Hilliard Northwest News

Track & Field

Rispress, Austin excel for Buckeyes

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Armand Austin and Jordan Rispress had different vantage points when they competed for the Ohio State men's track and field team at the NCAA Division I outdoor championships.

Austin, a sophomore, was making his first appearance in the national meet while Rispress, a senior, had competed in the event as a sophomore when he attended Clemson.

Austin and Rispress joined Javon Walker and Lamar Bruton to finish 15th in the 1,600-meter relay in 3 minutes, 7.69 seconds to earn second-team All-America honors at the meet, which was held June 11-14 at the University of Oregon. Rispress also competed in the 400 hurdles, finishing 16th (51.48) for second-team All-America status.

"It was a great experience because I had never been to the University of Oregon and everyone loves track up there so much and they are so excited about things," said Rispress, a 2009 graduate of Hilliard Darby High School. "The setup was beautiful and it was packed with a crazy crowd. I have never been to a track meet like that."

In 2011, Rispress ran on the 1,600 relay for Clemson (20th, 3:11.39) in the national meet at Drake University in Des Moines, Iowa.

"I have run so many (1,600 relays) that I don't even get nervous anymore. I just concentrate on going out and giving it the best that I have," Rispress said. "Being (at the national meet) before, I wanted to make sure (my teammates) kept their heads on straight. There's a lot of pressure on you individually, especially if you're a freshman or sophomore who is there for the first time. I wanted to keep them grounded and take their minds off of the pressure."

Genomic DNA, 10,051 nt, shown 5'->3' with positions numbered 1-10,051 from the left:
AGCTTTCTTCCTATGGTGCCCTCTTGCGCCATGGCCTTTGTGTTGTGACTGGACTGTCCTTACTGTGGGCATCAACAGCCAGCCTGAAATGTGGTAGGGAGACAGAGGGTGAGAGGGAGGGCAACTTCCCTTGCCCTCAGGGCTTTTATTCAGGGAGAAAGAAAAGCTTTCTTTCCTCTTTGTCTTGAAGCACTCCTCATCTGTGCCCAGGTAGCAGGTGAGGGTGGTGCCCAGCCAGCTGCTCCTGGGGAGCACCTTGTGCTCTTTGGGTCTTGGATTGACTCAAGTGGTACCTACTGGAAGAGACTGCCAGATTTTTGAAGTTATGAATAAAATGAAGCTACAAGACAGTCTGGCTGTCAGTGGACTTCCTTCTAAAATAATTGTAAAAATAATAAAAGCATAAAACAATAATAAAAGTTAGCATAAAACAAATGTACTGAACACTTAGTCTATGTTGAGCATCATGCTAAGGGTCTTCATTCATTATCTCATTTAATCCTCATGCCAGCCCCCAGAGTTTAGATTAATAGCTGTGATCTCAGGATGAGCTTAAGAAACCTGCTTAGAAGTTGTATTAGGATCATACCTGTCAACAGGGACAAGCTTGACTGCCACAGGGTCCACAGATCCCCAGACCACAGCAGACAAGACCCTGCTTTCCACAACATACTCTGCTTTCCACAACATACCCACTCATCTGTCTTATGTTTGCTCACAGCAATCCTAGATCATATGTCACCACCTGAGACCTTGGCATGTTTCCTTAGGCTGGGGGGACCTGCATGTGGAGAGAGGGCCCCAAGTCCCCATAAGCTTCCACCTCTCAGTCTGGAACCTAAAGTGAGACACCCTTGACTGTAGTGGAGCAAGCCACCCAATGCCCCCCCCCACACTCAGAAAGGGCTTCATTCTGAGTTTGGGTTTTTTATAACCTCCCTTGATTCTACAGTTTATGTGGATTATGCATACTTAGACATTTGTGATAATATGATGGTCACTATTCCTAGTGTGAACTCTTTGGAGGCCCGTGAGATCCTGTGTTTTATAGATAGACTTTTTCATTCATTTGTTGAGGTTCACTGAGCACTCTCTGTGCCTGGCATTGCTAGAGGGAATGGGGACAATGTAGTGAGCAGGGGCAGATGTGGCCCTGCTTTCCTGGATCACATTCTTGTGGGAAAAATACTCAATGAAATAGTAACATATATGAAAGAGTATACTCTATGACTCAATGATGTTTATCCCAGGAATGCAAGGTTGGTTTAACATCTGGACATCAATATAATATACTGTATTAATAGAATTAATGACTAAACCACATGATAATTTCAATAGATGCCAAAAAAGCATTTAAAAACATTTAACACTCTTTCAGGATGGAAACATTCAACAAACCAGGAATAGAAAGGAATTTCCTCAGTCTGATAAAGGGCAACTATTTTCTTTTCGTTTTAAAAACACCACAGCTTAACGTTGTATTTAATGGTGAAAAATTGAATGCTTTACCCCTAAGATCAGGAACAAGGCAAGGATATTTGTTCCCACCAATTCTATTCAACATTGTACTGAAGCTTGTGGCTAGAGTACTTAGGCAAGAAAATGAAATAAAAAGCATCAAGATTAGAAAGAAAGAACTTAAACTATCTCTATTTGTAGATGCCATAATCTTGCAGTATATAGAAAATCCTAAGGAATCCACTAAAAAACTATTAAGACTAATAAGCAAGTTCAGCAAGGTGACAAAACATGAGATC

Austin, a 2012 graduate of Thomas Worthington, said the experience was nerve-racking, but in a good way.

"I was nervous, but it was a good nervous," he said. "It was a big change for me this year. I had a hard time adjusting as a freshman and didn't travel to a lot of meets.

"I think just going to the meets was the biggest thing -- the atmosphere of being at the regional and national meets, seeing that competition and seeing that many people who are so fast. Next year, I will feel like I've seen that before and might not be as nervous."

The 1,600 relay finished third (3:07.37) in the Big Ten meet held May 16-18 at Purdue to qualify for regional. Rispress was fifth in the 400 hurdles (51.86) to advance.

In the NCAA regional May 29-31 at the University of North Florida, Rispress was eighth in the 400 hurdles (personal-best 50.86) to reach the national meet and the 1,600 relay was fifth in 3:04.15, the fifth-fastest time in program history.

"I always have loved running relays because of the team aspect of the event," Austin said. "You're there with three other guys and you're always so close. I always have been more of a team-oriented guy and I have always been able to run faster in relays than in open events."

Austin said he has learned a lot from Rispress about preparation.

"(Rispress) was a senior (in high school) when I was a freshman, so I didn't really know him until I came here," Austin said. "We have been good friends and I have learned a lot from him. I have really good bonds with all of the guys on the relay."

Rispress said coming to Ohio State from Clemson was a great move for him.

"I wasn't running as fast as I would have liked (at Clemson) and I decided to come back home," he said. "The move was good for me. I learned a lot down (at Clemson), but it was great to be back home."

Rispress has a few classes remaining to complete his degree in sociology, and he wants to continue running competitively.

"I want to keep running and training and would like to see where it goes from here," said Rispress, who will help out with hurdles and sprinters as an assistant at Darby next spring. "I'm running better than I ever have and would like to drop another half second or so. I'm not far from that, and if I get a little stronger and get more technically sound, I have a chance to do that."

Austin also runs the 200 (personal-best 22.35) and 400 (personal-best 48.35).

"(College) training is a lot different than in high school," said Austin, an economics major who was an academic all-Big Ten selection in the spring with a 3.45 GPA. "We didn't lift (weights) much in high school and now we lift all of the time. We do so much more.

"The five-day workouts are different. You don't have days off, and that was a big adjustment. But this year I knew what we needed to do and it was easier as far as workouts. I enjoyed practices a lot more and was able to get more from them."

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